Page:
No drinking, no swearing and definitely NO immorality...
- Credit: St Albans City Guides
How did you survive in St Albans if you fell on hard times in the past? Well, a lot would depend on whether you were the “right sort of poor”.
Your benefactors would judge you by standards they wouldn’t necessarily apply to themselves. So yes, perhaps some of them were hypocrites, but generous ones.
If you were a poor but well behaved widow, you may have been lucky enough to find yourself in the Pemberton Almshouses opposite St Peter's Church, a gift left in the will of Roger Pemberton, one-time High Sheriff of Hertfordshire.
If you walk past you will see an arrow above the gate. Legend says that one day when Pemberton was out hunting, he shot a poor widow with his bow and arrow by mistake, so building the almshouses was his way of atoning for his guilt.
But only those of "good and honest life and behaviour" that can live in "a peaceful and quiet manner" would be accepted.
You also had to attend services in St Peter's Church every Sunday. Another stipulation was against "breaking hedges", (a crime in these days against the laws enclosing private land). So any sign of naughty behaviour or drunkenness and that was it, you were out and replaced by a more respectable widow.
There were and still are a number of almshouses in St Albans, set up by people in their lifetime or provided in their wills. Those who genuinely wanted to help others, perhaps with the hope that it might help them personally on their way to a "better place" after death?
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And, talking of almshouses, the Marlborough Almshouses in Hatfield Road were the gift of local girl, Sarah who did well for herself, becoming the Duchess of Marlborough and building Blenheim Palace.
Sarah founded a ‘Hospital for Decayed People’, housing 18 men and 18 women. As with other almshouses, moral expectations were high. You had to return home by a certain time at night and definitely no swearing allowed.
Many poor people would end up in the dreaded workhouses, established in 1723. These acted as a deterrent. Up to then, each parish - Abbey, St Peter's, St Michael's and St Stephen's - would help its poor with food, clothing, fuel and even pensions.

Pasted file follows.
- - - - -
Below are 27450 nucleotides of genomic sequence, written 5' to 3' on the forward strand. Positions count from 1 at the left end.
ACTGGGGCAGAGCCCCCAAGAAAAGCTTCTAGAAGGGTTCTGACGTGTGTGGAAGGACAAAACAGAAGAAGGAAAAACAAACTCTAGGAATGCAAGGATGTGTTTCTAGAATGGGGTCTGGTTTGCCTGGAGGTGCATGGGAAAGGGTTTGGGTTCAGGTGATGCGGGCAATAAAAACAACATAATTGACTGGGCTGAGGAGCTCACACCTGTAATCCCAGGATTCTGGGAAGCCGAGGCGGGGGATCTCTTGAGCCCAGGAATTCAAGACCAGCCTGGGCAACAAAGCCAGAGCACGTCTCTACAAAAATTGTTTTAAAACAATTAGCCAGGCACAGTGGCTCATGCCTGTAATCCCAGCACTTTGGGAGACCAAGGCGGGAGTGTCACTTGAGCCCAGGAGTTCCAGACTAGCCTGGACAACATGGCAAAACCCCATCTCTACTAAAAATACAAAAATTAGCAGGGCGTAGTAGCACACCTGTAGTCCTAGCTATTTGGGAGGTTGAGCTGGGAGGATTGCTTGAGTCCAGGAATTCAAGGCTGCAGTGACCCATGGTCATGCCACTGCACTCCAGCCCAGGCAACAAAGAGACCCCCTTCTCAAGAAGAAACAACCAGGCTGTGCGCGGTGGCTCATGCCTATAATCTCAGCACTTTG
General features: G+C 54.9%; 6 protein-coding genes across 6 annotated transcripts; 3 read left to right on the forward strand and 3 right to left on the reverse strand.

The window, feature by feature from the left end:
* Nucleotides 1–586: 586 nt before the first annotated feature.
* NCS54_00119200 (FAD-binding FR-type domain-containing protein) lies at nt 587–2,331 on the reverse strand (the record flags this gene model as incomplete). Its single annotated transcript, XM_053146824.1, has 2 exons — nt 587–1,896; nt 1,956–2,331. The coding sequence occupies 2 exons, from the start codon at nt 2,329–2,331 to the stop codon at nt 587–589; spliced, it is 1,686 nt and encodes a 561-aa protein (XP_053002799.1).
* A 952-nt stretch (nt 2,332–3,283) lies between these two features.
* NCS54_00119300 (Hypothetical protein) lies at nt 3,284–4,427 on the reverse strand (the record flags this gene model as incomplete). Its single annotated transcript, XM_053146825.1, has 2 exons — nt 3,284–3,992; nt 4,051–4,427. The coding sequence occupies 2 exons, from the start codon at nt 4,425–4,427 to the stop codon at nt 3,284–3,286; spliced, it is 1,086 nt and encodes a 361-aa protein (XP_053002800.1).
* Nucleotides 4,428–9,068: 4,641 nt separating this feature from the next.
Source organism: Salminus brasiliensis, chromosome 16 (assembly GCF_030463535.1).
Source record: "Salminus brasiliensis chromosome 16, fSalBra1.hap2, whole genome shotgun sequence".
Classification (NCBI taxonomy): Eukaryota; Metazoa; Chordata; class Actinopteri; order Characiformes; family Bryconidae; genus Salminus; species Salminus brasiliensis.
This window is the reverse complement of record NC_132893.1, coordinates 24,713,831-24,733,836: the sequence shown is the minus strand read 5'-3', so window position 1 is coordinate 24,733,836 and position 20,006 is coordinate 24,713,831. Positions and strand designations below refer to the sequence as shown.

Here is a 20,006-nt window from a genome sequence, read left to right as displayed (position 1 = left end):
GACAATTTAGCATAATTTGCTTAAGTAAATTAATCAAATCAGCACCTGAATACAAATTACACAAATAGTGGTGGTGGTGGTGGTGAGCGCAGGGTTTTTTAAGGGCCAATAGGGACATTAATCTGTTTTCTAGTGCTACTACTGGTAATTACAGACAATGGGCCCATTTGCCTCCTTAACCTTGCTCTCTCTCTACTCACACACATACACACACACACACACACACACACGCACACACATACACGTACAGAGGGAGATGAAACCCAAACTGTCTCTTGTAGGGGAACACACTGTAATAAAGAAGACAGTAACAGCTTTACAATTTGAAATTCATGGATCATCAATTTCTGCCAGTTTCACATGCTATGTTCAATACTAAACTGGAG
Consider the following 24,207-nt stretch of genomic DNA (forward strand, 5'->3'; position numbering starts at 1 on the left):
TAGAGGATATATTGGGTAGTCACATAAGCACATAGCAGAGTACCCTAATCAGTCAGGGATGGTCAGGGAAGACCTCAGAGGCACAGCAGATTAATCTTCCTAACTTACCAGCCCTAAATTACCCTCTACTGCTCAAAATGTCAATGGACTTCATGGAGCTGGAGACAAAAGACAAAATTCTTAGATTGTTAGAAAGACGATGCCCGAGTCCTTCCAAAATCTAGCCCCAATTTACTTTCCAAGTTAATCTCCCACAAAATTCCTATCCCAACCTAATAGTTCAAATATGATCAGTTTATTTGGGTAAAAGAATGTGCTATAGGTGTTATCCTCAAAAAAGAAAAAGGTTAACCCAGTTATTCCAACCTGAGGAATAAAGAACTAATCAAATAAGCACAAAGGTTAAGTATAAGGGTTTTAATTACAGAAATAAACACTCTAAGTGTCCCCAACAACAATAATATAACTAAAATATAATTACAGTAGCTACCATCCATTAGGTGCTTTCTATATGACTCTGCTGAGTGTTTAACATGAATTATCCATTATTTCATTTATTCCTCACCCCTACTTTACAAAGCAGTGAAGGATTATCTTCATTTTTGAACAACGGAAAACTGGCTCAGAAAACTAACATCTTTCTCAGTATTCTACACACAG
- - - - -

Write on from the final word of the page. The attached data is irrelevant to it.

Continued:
However, if you rejected a workhouse place, then the parish was excused from providing any more help. So, for most, it was the workhouse or nothing. Yet many workhouses were humane places. Most ‘inmates’ were simply too elderly or infirm to support themselves.
Sadly, there were always orphaned or abandoned children. But they had a roof over their head and food was, at the very least, regular. Even so, they still had to work for their keep, the elderly often doing chores and making items in the workhouse.
The orphans would work outside in the community. Like young Caleb Red, sent back by his employer after finding the boy “infested with vermin” but who was willing to re-employ Caleb when “provided with fresh linen and thoroughly cleansed”. Which tells you something about their living conditions. The workhouse in St Peter's is still there, by the war memorial, now an estate agent.
Back to the ‘decayed’, because in 1823, the unfortunate St Peter’s workhouse residents found themselves sharing their accommodation with more than vermin.
It was a rotting corpse, thanks to so-called ‘resurrectionists’, people who dug up recent graves to sell the bodies to anatomists in medical schools. One such pair, heading for London from Luton with their gruesome ‘cargo’ were apprehended and the stolen body laid in the workhouse until arrangements were made to have it re-buried.
Discover more tales of aristocrats, paupers and philanthrophists and find out how much remains to mark the very different lives of the poor and wealthy who lived here side by side, on tours led by St Albans City Guides. www.stalbanstourguides.co.uk